“[History of the Malay Kingdom of Patani] represents a remarkable effort by a strongly involved local historian to present his view of Patani's past.”
“Through their translation of this text Bailey and Miksic have provided us with the opportunity to explore further the important role of local histories in the Southeast Asian historiographical tradition.”
Virginia Matheson, ASAA Review
This translation of Ibrahim Syukri’s Sejarah Kerajaan Melayu Patani (SKMP) makes available a little known but important manuscript published privately ca. 1950 and printed in jawi (Malay written in a modified Arabic script). Shortly after its publication, the book was banned in both Thailand and Malaysia. It appears that a few copies of the original printing survived.
The SKMP represents a valuable contribution to the limited literature available on the Malay population of present-day southern Thailand. While the account of Patani’s history is based on a distinctively Malay interpretation of the record, the SKMP is more important as a political statement of the strong sense of ethnic identity shared by Patani’s Malay population. The SKMP will be of particular interest to those seeking to understand the persistence of conflict in southern Thailand.
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In 1500 Malay Malacca was the queen city of the Malay Archipelago, one of the great trade centers of the world. Its rulers, said to be descendents of the ancient line of Srivijaya, dominated the lands east and west of the straits. The Portuguese, unable to compete in the marketplace, captured the town.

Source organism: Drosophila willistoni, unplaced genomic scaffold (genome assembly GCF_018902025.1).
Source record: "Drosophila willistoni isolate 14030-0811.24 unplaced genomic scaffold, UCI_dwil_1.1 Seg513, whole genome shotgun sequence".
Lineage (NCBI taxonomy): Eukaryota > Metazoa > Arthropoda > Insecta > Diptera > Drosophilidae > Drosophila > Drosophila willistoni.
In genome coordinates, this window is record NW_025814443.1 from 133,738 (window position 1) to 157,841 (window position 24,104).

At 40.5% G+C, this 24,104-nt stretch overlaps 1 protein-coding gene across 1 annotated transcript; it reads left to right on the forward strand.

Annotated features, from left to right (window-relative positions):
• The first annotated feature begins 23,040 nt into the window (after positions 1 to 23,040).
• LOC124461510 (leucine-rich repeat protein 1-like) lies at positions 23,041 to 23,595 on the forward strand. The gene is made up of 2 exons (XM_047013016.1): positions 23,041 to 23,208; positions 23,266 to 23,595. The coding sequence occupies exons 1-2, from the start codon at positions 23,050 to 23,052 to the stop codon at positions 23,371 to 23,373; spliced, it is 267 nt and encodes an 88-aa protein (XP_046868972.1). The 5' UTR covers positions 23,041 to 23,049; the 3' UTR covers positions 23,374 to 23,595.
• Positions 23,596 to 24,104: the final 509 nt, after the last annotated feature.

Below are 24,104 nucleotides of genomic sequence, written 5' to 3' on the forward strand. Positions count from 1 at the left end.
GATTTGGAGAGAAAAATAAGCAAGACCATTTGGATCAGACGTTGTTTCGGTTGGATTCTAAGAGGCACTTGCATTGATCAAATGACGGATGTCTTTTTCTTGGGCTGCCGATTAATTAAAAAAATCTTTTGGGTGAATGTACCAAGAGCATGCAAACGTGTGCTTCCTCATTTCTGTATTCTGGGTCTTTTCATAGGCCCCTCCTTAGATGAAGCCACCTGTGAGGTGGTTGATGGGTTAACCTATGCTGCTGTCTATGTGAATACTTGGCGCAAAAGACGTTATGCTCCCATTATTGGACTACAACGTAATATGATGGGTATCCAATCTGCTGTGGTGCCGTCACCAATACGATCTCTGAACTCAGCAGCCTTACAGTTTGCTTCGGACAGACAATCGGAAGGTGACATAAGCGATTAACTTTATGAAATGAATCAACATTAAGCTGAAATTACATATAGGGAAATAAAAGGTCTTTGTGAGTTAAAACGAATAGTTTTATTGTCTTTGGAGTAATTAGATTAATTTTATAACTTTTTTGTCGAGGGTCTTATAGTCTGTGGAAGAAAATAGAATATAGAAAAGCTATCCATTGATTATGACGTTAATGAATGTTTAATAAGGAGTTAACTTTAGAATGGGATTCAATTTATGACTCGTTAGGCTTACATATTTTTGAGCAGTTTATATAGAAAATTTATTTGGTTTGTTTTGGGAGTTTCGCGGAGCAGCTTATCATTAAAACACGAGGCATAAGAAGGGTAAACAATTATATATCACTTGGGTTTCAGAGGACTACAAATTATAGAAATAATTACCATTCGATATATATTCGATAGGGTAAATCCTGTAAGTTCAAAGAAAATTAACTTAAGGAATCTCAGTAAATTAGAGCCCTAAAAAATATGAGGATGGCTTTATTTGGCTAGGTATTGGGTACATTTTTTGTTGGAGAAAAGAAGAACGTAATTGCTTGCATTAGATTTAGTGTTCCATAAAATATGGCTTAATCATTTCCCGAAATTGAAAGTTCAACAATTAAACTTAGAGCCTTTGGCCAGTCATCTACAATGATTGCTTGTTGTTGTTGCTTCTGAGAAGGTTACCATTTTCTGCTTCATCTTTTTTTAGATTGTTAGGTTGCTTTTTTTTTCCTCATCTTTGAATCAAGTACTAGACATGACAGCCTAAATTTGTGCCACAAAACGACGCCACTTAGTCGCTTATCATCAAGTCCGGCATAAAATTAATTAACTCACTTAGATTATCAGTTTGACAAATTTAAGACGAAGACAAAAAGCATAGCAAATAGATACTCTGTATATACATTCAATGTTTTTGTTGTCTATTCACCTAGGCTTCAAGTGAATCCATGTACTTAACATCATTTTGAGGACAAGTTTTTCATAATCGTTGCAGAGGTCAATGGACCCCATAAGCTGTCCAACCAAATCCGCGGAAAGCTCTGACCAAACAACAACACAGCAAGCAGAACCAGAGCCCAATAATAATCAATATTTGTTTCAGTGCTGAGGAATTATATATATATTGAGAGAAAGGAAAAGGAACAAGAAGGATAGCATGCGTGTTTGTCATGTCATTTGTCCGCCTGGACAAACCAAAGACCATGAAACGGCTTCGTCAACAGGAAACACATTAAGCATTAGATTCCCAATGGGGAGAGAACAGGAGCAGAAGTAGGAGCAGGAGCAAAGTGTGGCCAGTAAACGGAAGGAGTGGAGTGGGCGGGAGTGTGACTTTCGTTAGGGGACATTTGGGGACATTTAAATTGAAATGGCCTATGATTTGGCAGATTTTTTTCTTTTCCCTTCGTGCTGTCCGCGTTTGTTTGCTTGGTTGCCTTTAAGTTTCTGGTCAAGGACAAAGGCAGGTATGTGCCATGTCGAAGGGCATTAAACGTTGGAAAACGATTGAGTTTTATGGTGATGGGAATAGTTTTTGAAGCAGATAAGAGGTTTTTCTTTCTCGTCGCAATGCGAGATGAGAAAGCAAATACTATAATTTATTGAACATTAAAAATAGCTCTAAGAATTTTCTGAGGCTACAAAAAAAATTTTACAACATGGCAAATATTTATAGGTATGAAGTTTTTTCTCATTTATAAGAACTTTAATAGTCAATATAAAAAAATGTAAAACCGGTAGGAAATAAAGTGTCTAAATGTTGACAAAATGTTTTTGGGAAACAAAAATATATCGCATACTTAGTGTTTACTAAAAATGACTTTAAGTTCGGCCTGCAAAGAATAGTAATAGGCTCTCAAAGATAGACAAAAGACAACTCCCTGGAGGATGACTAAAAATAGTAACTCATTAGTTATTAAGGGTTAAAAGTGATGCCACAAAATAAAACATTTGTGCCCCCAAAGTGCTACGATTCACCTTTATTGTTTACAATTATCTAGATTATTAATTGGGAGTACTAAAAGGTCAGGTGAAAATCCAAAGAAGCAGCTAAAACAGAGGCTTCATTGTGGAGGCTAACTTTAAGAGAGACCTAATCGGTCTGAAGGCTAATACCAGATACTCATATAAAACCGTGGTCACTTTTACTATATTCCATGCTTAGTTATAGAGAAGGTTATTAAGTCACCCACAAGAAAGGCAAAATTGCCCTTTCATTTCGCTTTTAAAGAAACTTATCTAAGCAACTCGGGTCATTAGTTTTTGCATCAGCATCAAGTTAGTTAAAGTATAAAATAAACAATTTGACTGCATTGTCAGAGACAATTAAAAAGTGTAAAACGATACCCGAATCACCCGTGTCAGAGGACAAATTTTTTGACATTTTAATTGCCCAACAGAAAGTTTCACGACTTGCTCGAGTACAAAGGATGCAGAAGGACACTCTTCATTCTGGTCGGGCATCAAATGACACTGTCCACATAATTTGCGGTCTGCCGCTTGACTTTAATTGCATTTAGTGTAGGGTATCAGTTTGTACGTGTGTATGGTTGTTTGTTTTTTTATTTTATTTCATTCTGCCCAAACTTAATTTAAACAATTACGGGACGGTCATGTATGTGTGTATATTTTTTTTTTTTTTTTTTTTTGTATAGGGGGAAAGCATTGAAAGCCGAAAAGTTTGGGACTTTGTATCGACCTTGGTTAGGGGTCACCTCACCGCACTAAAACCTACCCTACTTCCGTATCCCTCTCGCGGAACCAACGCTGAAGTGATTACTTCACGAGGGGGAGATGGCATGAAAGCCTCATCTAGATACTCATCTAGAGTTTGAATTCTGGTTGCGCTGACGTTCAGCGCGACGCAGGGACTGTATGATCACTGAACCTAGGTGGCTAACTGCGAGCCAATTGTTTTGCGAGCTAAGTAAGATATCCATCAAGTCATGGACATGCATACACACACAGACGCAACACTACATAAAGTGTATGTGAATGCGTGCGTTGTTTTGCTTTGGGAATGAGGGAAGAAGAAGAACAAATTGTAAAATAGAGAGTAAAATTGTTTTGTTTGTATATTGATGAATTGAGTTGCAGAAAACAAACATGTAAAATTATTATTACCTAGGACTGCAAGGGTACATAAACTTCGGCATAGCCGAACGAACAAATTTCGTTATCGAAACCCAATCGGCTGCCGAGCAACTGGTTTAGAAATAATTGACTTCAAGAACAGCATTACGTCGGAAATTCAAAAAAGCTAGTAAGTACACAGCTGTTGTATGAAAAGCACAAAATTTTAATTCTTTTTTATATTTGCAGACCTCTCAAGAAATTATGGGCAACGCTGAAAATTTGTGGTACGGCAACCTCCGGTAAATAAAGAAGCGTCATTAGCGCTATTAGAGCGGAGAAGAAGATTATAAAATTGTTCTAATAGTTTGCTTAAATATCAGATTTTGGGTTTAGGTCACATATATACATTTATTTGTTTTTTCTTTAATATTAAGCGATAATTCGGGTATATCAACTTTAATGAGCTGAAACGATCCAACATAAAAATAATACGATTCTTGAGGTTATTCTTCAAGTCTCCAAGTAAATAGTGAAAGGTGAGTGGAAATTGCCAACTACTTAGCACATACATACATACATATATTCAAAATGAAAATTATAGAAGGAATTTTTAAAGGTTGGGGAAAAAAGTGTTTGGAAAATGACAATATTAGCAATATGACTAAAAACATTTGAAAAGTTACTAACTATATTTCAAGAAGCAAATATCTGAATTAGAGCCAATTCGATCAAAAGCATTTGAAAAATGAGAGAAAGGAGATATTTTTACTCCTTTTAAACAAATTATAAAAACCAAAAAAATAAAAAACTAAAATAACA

Asian Studies · Southeastern Asia · Malaysia · 18th century · 17th century · European History · Asian History · International History · History · Business and Economics · Southeast Asian Studies · Asia
This volume consists of seventeen articles by scholars including Robert Blust, Paul Hopper, A. L. Becker, Sarah Bell, J. C. Catford, Talmy Givón, J. W. M. Verharr and John U. Wolff. Tagalog, Cebuano, Ilokano, Chamorro, Malay, Old Malay, Javanese, Old Javanese, Indonesian, Niases, Loniu, and Niuean are some of the languages discussed in the study. The essays explore the issues of ergativity in Western Austronesian languages, historical morphology, phonology, phonetics and morphophonemics.
Amok, one of the few Malay words commonly appearing in English, names a syndrome of unpredictable and indiscriminate homicidal behavior with suicidal intent. In tracing the development of this behavioral pattern, Spores examines historical data, including frequently colorful colonialist accounts of such episodes, from British Malaya and the Netherlands East Indies during the period 1800–1925.